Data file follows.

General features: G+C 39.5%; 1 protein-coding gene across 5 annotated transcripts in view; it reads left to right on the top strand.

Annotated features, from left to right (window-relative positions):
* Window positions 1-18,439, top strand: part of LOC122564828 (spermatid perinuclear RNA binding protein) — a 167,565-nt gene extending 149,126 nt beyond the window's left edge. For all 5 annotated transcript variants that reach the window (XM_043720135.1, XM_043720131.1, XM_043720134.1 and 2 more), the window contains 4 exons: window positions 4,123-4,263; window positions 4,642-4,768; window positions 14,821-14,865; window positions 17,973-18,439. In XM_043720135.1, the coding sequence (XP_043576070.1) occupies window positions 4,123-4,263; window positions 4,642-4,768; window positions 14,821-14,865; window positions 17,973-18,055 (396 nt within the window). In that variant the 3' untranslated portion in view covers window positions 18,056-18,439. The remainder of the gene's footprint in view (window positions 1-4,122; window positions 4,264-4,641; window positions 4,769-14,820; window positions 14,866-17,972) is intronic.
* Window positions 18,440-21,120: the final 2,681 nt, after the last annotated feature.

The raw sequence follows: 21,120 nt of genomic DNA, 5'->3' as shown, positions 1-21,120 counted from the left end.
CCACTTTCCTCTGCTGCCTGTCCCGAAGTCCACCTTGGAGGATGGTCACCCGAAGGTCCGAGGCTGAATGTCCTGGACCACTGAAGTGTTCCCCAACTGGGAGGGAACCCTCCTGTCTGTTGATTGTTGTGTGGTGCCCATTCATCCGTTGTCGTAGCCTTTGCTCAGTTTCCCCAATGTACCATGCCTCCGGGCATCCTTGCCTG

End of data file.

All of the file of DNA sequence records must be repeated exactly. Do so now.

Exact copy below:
General features: G+C 39.5%; 1 protein-coding gene across 5 annotated transcripts in view; it reads left to right on the top strand.

Annotated features, from left to right (window-relative positions):
* Window positions 1-18,439, top strand: part of LOC122564828 (spermatid perinuclear RNA binding protein) — a 167,565-nt gene extending 149,126 nt beyond the window's left edge. For all 5 annotated transcript variants that reach the window (XM_043720135.1, XM_043720131.1, XM_043720134.1 and 2 more), the window contains 4 exons: window positions 4,123-4,263; window positions 4,642-4,768; window positions 14,821-14,865; window positions 17,973-18,439. In XM_043720135.1, the coding sequence (XP_043576070.1) occupies window positions 4,123-4,263; window positions 4,642-4,768; window positions 14,821-14,865; window positions 17,973-18,055 (396 nt within the window). In that variant the 3' untranslated portion in view covers window positions 18,056-18,439. The remainder of the gene's footprint in view (window positions 1-4,122; window positions 4,264-4,641; window positions 4,769-14,820; window positions 14,866-17,972) is intronic.
* Window positions 18,440-21,120: the final 2,681 nt, after the last annotated feature.

The raw sequence follows: 21,120 nt of genomic DNA, 5'->3' as shown, positions 1-21,120 counted from the left end.
CCACTTTCCTCTGCTGCCTGTCCCGAAGTCCACCTTGGAGGATGGTCACCCGAAGGTCCGAGGCTGAATGTCCTGGACCACTGAAGTGTTCCCCAACTGGGAGGGAACCCTCCTGTCTGTTGATTGTTGTGTGGTGCCCATTCATCCGTTGTCGTAGCCTTTGCTCAGTTTCCCCAATGTACCATGCCTCCGGGCATCCTTGCCTG